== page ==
Warning: some Shino enthusiasts may find content in this post offensive and/or snarky.
When I was in Korea this last October, the subject of Shino came up. Shino, like Raku, Chawan, and Geisha, tends to have a different set of meanings and expectations, depending on who you are talking to (usually Japanese vs non-Japanese).
Most Shino enthusiasts in Japan get their pantaloons in a twist when they see this smooth orange, white, or carbon trapping glaze that most Americans call Shino. “Sore wa Shino janai” is a common thing to hear when showing off your American Shino to a Japanese Shino lover.
In Japan, Shino is a combination of clay, glaze, and firing method. The definition is somewhat cramped , and leaves little wiggle room. Same with Raku, Chawan, and Geisha. There is all this history and tradition hanging on at the end of the label, foiling our attempts to add new dimensions to the term.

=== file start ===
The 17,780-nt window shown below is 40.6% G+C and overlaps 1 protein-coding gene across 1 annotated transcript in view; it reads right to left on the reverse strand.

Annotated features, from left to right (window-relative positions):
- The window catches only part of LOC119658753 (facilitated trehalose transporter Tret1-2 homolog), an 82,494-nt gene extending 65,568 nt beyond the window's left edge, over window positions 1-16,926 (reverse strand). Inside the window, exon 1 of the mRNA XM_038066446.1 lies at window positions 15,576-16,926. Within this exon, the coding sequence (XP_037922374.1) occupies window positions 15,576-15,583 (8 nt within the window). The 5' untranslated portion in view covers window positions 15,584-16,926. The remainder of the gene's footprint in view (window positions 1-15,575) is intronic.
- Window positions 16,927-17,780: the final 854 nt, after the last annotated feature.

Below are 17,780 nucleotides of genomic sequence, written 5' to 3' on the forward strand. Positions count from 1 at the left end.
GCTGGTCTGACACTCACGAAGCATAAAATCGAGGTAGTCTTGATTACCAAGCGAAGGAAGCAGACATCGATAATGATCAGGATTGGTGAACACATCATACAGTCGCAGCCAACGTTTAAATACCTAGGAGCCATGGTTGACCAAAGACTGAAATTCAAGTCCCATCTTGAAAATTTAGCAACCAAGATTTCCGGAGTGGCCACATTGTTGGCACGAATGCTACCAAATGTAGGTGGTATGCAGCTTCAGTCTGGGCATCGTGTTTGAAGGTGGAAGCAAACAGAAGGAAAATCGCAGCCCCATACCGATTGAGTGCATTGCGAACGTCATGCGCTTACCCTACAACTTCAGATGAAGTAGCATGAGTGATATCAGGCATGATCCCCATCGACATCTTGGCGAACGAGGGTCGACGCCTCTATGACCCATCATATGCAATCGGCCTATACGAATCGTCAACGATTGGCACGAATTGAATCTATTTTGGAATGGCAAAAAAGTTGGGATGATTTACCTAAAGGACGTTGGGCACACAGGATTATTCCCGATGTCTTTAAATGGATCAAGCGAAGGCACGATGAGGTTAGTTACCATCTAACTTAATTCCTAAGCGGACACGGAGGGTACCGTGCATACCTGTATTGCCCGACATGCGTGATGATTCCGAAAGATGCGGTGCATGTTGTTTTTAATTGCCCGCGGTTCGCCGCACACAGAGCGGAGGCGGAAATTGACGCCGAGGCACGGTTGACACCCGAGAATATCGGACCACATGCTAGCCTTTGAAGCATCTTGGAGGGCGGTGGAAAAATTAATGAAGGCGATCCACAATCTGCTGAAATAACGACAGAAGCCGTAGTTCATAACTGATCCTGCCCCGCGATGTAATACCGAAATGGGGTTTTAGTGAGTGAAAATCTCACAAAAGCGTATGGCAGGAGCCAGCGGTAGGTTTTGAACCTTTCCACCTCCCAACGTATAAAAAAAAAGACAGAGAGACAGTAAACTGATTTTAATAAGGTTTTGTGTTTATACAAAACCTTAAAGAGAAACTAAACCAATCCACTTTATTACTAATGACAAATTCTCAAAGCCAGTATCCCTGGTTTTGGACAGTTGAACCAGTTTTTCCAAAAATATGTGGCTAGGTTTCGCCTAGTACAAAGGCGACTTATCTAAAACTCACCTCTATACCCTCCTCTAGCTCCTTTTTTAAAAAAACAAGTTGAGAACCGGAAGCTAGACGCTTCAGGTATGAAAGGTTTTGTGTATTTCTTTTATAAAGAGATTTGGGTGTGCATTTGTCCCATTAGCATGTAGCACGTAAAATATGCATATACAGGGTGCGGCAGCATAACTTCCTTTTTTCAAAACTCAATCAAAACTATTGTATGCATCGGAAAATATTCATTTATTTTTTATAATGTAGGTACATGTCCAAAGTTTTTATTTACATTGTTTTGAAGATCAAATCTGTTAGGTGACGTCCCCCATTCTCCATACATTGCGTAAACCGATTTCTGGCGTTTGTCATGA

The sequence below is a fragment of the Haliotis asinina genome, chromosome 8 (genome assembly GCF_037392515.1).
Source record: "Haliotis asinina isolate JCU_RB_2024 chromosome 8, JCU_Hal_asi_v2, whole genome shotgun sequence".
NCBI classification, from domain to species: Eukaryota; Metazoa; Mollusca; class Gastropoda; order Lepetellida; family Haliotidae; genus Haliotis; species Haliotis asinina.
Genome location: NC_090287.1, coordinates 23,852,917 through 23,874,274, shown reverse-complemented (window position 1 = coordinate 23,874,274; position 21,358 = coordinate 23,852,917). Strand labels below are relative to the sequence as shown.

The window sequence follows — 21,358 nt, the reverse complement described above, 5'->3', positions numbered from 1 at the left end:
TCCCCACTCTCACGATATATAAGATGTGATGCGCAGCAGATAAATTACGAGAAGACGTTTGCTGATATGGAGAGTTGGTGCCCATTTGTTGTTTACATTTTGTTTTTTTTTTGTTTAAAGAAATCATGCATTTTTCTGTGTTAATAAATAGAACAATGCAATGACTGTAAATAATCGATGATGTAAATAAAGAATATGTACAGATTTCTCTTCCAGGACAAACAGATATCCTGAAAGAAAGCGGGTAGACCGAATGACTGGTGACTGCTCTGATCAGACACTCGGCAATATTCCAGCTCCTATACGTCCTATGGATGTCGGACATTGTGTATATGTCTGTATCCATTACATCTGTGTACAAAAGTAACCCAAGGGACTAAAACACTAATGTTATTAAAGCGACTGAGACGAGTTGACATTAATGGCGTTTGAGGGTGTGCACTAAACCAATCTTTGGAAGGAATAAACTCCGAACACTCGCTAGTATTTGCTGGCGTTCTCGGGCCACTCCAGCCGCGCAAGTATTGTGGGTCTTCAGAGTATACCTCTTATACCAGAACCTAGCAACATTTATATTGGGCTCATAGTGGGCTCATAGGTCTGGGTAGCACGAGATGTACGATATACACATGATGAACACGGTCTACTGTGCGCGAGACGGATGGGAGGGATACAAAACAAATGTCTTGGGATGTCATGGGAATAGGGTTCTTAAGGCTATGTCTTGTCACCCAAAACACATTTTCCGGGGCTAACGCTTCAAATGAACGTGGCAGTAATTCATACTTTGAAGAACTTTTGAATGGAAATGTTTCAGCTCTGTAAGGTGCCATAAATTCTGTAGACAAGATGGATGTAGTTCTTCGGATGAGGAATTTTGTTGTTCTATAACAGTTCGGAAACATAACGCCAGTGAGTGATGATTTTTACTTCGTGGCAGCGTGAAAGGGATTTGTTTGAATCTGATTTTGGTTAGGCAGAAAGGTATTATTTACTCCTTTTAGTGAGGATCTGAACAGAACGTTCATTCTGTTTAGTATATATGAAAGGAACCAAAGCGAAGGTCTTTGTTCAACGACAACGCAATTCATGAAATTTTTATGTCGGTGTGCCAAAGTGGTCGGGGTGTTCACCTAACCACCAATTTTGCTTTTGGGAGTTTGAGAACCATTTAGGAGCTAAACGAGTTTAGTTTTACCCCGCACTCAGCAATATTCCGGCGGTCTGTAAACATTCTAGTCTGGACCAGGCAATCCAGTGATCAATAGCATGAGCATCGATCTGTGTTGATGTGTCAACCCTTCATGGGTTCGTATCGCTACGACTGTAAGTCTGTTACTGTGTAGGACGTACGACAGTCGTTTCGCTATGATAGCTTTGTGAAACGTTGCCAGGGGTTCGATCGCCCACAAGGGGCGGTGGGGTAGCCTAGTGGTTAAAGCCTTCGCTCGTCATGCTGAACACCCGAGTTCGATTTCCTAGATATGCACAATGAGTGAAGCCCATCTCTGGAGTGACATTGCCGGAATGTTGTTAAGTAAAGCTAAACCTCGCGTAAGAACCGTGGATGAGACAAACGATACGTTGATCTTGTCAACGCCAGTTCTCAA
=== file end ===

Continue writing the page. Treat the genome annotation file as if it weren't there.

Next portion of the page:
Here’s the problem: The Shino purists are vastly outnumbered. Actually, I’m one of them (to a degree) but acknowledge that on the worldwide level, Shino means more to a whole lot of world potters and enthusiasts. I really wish the word had not been co-opted by English, but it has, so oh well…
Embracing this trend, I have decided to widen the definition of Shino even further. Here are some examples:
(I do make a ‘Shino’ glaze, but do not call it Shino for fear of reprisal.)
This is one way I make slab plates. I posted the pictures to FB but am reposting here with descriptions of each step. You can adjust the steps if your clay is more or less forgiving than mine.
First cut slabs and let them rest overnight to stiffen up some. These slabs are 10mm thick.
Place the trimmed slab bevel side down on your form and paddle it THOROUGHLY, from center to edge, then once more evenly all over. You can use whatever you want as a paddle, here I used a sandbag, but I usually use a wooden paddle.
Press the center of the slab down gently and let the edge pieces support the edge of the plate. While supporting the edge with one hand, use the other to define a concavity in the bevel with a convex tool. Anything convex and with a curve you like will work. I used a little ball here. Sometimes I use a rib, sometimes a roller, sometimes a clamshell. I like rollers and balls because they compress the edge well.